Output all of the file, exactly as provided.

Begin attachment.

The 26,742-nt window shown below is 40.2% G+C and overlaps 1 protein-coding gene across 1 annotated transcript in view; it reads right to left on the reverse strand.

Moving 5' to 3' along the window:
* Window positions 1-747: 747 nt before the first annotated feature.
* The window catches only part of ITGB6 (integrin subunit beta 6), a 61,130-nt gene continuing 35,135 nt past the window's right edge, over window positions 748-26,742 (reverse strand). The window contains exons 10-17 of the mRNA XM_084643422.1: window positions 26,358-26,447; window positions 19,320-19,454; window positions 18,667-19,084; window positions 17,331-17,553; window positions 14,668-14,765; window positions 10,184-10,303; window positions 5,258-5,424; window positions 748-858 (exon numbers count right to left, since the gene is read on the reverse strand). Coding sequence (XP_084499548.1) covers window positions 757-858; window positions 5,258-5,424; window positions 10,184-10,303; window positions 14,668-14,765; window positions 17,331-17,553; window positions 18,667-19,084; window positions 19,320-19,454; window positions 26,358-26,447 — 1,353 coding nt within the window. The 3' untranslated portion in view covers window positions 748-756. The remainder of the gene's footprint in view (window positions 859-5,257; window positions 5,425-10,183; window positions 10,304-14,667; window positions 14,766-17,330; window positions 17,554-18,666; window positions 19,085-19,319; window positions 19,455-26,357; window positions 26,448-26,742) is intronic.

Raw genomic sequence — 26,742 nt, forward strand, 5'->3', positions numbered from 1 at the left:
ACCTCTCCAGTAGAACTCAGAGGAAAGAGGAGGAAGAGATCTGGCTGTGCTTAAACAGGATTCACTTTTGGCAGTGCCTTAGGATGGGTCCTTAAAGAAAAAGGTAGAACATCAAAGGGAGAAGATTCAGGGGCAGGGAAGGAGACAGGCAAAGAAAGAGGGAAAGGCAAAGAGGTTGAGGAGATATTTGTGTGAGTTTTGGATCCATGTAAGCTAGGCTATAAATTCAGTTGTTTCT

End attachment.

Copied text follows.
The 26,742-nt window shown below is 40.2% G+C and overlaps 1 protein-coding gene across 1 annotated transcript in view; it reads right to left on the reverse strand.

Moving 5' to 3' along the window:
* Window positions 1-747: 747 nt before the first annotated feature.
* The window catches only part of ITGB6 (integrin subunit beta 6), a 61,130-nt gene continuing 35,135 nt past the window's right edge, over window positions 748-26,742 (reverse strand). The window contains exons 10-17 of the mRNA XM_084643422.1: window positions 26,358-26,447; window positions 19,320-19,454; window positions 18,667-19,084; window positions 17,331-17,553; window positions 14,668-14,765; window positions 10,184-10,303; window positions 5,258-5,424; window positions 748-858 (exon numbers count right to left, since the gene is read on the reverse strand). Coding sequence (XP_084499548.1) covers window positions 757-858; window positions 5,258-5,424; window positions 10,184-10,303; window positions 14,668-14,765; window positions 17,331-17,553; window positions 18,667-19,084; window positions 19,320-19,454; window positions 26,358-26,447 — 1,353 coding nt within the window. The 3' untranslated portion in view covers window positions 748-756. The remainder of the gene's footprint in view (window positions 859-5,257; window positions 5,425-10,183; window positions 10,304-14,667; window positions 14,766-17,330; window positions 17,554-18,666; window positions 19,085-19,319; window positions 19,455-26,357; window positions 26,448-26,742) is intronic.

Raw genomic sequence — 26,742 nt, forward strand, 5'->3', positions numbered from 1 at the left:
ACCTCTCCAGTAGAACTCAGAGGAAAGAGGAGGAAGAGATCTGGCTGTGCTTAAACAGGATTCACTTTTGGCAGTGCCTTAGGATGGGTCCTTAAAGAAAAAGGTAGAACATCAAAGGGAGAAGATTCAGGGGCAGGGAAGGAGACAGGCAAAGAAAGAGGGAAAGGCAAAGAGGTTGAGGAGATATTTGTGTGAGTTTTGGATCCATGTAAGCTAGGCTATAAATTCAGTTGTTTCT